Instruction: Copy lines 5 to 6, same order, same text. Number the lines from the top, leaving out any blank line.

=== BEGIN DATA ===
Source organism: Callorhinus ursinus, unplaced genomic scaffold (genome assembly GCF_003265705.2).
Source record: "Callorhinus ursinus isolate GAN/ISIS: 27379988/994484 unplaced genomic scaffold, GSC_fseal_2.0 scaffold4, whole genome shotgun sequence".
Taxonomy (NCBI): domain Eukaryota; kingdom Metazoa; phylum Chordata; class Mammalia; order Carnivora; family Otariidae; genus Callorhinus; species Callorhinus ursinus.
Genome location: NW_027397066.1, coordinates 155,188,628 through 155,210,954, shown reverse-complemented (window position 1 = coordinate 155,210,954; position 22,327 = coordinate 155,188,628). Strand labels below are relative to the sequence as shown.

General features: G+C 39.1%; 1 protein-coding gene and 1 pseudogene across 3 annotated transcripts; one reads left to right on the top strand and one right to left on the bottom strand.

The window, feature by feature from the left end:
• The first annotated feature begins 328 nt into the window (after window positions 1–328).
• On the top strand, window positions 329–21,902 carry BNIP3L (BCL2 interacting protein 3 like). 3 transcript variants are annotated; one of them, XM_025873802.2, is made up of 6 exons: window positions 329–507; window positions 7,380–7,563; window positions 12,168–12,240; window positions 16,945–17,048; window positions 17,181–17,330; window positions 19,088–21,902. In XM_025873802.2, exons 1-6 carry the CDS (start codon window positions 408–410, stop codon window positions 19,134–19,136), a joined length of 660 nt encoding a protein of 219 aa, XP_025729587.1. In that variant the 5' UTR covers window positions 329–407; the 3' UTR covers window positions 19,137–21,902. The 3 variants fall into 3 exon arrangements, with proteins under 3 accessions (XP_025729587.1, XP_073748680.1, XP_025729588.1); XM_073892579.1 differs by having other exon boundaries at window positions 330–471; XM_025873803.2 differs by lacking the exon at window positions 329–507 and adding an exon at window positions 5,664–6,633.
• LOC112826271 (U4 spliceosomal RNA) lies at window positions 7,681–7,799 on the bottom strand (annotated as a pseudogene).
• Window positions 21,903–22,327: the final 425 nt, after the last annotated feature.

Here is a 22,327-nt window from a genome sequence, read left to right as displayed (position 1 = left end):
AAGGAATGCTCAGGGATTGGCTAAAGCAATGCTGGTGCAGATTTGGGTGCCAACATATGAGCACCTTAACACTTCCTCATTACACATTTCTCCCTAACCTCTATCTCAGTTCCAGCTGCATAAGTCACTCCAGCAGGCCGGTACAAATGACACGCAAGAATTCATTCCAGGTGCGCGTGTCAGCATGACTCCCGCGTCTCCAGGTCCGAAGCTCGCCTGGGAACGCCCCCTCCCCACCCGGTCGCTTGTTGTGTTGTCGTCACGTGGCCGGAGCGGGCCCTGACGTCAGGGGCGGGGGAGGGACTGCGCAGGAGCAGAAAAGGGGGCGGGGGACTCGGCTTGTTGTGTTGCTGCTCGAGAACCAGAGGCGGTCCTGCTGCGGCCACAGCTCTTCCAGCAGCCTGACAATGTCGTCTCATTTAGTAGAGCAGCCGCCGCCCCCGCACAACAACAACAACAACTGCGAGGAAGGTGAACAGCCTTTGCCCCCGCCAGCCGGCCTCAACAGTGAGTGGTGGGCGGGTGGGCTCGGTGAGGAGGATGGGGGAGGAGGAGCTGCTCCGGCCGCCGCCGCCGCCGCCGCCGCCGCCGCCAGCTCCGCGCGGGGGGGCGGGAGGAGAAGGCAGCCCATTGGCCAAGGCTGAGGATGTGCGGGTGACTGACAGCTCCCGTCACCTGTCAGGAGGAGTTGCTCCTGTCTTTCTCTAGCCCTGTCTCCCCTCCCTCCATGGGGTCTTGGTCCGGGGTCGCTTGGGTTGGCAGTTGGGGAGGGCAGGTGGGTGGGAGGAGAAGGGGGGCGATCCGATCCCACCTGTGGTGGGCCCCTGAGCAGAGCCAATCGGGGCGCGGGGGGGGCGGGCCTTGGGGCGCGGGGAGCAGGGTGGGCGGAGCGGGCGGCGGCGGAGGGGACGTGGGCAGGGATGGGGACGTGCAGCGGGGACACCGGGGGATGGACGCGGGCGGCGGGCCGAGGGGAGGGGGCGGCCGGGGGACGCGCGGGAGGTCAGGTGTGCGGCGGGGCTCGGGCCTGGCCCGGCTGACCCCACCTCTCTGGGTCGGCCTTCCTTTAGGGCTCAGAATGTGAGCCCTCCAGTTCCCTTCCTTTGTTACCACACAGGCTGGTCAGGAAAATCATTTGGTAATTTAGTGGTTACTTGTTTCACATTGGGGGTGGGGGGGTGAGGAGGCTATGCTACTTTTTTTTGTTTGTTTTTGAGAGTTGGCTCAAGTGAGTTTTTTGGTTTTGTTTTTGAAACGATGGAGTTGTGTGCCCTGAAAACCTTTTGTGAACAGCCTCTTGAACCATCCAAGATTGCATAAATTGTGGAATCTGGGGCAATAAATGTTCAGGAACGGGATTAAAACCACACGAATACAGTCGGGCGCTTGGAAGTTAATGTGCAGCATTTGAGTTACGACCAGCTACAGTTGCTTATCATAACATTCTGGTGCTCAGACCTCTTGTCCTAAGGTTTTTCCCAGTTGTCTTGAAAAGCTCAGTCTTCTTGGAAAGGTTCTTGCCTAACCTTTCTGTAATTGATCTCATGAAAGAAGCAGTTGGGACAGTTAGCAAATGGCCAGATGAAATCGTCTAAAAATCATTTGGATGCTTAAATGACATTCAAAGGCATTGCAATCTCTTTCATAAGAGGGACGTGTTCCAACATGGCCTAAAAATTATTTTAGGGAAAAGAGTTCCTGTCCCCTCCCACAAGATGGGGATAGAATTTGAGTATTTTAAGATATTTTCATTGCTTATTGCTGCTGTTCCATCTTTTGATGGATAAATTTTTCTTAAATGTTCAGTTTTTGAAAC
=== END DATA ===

General features: G+C 39.1%; 1 protein-coding gene and 1 pseudogene across 3 annotated transcripts; one reads left to right on the top strand and one right to left on the bottom strand.

The window, feature by feature from the left end: